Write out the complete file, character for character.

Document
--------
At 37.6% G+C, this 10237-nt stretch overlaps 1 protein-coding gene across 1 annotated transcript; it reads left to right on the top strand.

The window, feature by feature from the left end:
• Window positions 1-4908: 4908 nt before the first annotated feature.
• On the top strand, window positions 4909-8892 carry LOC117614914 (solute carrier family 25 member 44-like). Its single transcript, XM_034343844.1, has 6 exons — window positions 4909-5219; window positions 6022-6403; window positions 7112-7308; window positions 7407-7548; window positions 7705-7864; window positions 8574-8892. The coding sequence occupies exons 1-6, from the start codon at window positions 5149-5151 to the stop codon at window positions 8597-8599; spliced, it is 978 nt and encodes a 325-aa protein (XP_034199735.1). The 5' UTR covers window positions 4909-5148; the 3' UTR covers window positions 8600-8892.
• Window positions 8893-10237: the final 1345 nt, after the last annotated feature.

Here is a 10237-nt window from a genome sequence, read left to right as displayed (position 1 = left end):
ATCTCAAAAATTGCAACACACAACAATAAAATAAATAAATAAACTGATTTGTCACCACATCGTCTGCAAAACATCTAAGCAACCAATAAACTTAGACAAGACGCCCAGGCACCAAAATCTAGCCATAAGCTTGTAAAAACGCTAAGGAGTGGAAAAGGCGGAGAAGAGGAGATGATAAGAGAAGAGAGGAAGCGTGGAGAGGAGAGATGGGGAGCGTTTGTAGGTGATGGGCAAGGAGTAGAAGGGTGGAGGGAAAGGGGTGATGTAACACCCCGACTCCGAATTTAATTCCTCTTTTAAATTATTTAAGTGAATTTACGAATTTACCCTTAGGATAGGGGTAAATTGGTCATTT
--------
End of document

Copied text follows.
At 37.6% G+C, this 10237-nt stretch overlaps 1 protein-coding gene across 1 annotated transcript; it reads left to right on the top strand.

The window, feature by feature from the left end:
• Window positions 1-4908: 4908 nt before the first annotated feature.
• On the top strand, window positions 4909-8892 carry LOC117614914 (solute carrier family 25 member 44-like). Its single transcript, XM_034343844.1, has 6 exons — window positions 4909-5219; window positions 6022-6403; window positions 7112-7308; window positions 7407-7548; window positions 7705-7864; window positions 8574-8892. The coding sequence occupies exons 1-6, from the start codon at window positions 5149-5151 to the stop codon at window positions 8597-8599; spliced, it is 978 nt and encodes a 325-aa protein (XP_034199735.1). The 5' UTR covers window positions 4909-5148; the 3' UTR covers window positions 8600-8892.
• Window positions 8893-10237: the final 1345 nt, after the last annotated feature.

Here is a 10237-nt window from a genome sequence, read left to right as displayed (position 1 = left end):
ATCTCAAAAATTGCAACACACAACAATAAAATAAATAAATAAACTGATTTGTCACCACATCGTCTGCAAAACATCTAAGCAACCAATAAACTTAGACAAGACGCCCAGGCACCAAAATCTAGCCATAAGCTTGTAAAAACGCTAAGGAGTGGAAAAGGCGGAGAAGAGGAGATGATAAGAGAAGAGAGGAAGCGTGGAGAGGAGAGATGGGGAGCGTTTGTAGGTGATGGGCAAGGAGTAGAAGGGTGGAGGGAAAGGGGTGATGTAACACCCCGACTCCGAATTTAATTCCTCTTTTAAATTATTTAAGTGAATTTACGAATTTACCCTTAGGATAGGGGTAAATTGGTCATTT